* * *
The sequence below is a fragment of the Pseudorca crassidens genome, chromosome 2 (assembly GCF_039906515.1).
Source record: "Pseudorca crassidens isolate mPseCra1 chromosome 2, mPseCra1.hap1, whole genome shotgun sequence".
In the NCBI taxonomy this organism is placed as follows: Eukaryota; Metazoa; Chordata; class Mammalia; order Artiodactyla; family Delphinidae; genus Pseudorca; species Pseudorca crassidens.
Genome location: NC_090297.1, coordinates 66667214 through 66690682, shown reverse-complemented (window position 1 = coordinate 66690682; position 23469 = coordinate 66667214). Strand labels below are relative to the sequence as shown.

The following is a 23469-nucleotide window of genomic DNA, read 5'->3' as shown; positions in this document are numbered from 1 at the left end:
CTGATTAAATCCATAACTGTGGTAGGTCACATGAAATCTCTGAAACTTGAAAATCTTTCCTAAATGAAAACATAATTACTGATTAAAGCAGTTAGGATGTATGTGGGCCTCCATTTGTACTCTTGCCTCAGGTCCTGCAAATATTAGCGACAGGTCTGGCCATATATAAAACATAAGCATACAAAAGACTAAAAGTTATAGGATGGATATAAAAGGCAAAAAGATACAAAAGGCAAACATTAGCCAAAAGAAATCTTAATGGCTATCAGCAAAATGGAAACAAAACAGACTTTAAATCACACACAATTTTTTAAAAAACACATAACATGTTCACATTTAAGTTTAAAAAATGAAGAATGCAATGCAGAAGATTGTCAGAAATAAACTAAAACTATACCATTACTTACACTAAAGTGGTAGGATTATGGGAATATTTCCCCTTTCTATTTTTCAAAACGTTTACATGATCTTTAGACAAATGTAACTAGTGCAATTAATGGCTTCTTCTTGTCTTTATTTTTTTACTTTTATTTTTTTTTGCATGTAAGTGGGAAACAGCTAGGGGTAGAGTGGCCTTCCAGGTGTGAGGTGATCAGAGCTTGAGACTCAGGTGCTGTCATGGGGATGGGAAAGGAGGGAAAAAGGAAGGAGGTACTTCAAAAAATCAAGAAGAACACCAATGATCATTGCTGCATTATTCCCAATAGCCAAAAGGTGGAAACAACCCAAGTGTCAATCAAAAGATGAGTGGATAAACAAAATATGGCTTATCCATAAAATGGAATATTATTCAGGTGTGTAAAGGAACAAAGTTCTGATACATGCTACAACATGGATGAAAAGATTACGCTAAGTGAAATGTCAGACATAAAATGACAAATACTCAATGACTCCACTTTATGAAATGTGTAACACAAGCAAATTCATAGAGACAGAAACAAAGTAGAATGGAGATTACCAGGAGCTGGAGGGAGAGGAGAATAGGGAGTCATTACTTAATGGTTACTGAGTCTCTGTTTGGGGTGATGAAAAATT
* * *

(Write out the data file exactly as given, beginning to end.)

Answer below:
The sequence below is a fragment of the Pseudorca crassidens genome, chromosome 2 (assembly GCF_039906515.1).
Source record: "Pseudorca crassidens isolate mPseCra1 chromosome 2, mPseCra1.hap1, whole genome shotgun sequence".
In the NCBI taxonomy this organism is placed as follows: Eukaryota; Metazoa; Chordata; class Mammalia; order Artiodactyla; family Delphinidae; genus Pseudorca; species Pseudorca crassidens.
Genome location: NC_090297.1, coordinates 66667214 through 66690682, shown reverse-complemented (window position 1 = coordinate 66690682; position 23469 = coordinate 66667214). Strand labels below are relative to the sequence as shown.

The following is a 23469-nucleotide window of genomic DNA, read 5'->3' as shown; positions in this document are numbered from 1 at the left end:
CTGATTAAATCCATAACTGTGGTAGGTCACATGAAATCTCTGAAACTTGAAAATCTTTCCTAAATGAAAACATAATTACTGATTAAAGCAGTTAGGATGTATGTGGGCCTCCATTTGTACTCTTGCCTCAGGTCCTGCAAATATTAGCGACAGGTCTGGCCATATATAAAACATAAGCATACAAAAGACTAAAAGTTATAGGATGGATATAAAAGGCAAAAAGATACAAAAGGCAAACATTAGCCAAAAGAAATCTTAATGGCTATCAGCAAAATGGAAACAAAACAGACTTTAAATCACACACAATTTTTTAAAAAACACATAACATGTTCACATTTAAGTTTAAAAAATGAAGAATGCAATGCAGAAGATTGTCAGAAATAAACTAAAACTATACCATTACTTACACTAAAGTGGTAGGATTATGGGAATATTTCCCCTTTCTATTTTTCAAAACGTTTACATGATCTTTAGACAAATGTAACTAGTGCAATTAATGGCTTCTTCTTGTCTTTATTTTTTTACTTTTATTTTTTTTTGCATGTAAGTGGGAAACAGCTAGGGGTAGAGTGGCCTTCCAGGTGTGAGGTGATCAGAGCTTGAGACTCAGGTGCTGTCATGGGGATGGGAAAGGAGGGAAAAAGGAAGGAGGTACTTCAAAAAATCAAGAAGAACACCAATGATCATTGCTGCATTATTCCCAATAGCCAAAAGGTGGAAACAACCCAAGTGTCAATCAAAAGATGAGTGGATAAACAAAATATGGCTTATCCATAAAATGGAATATTATTCAGGTGTGTAAAGGAACAAAGTTCTGATACATGCTACAACATGGATGAAAAGATTACGCTAAGTGAAATGTCAGACATAAAATGACAAATACTCAATGACTCCACTTTATGAAATGTGTAACACAAGCAAATTCATAGAGACAGAAACAAAGTAGAATGGAGATTACCAGGAGCTGGAGGGAGAGGAGAATAGGGAGTCATTACTTAATGGTTACTGAGTCTCTGTTTGGGGTGATGAAAAATT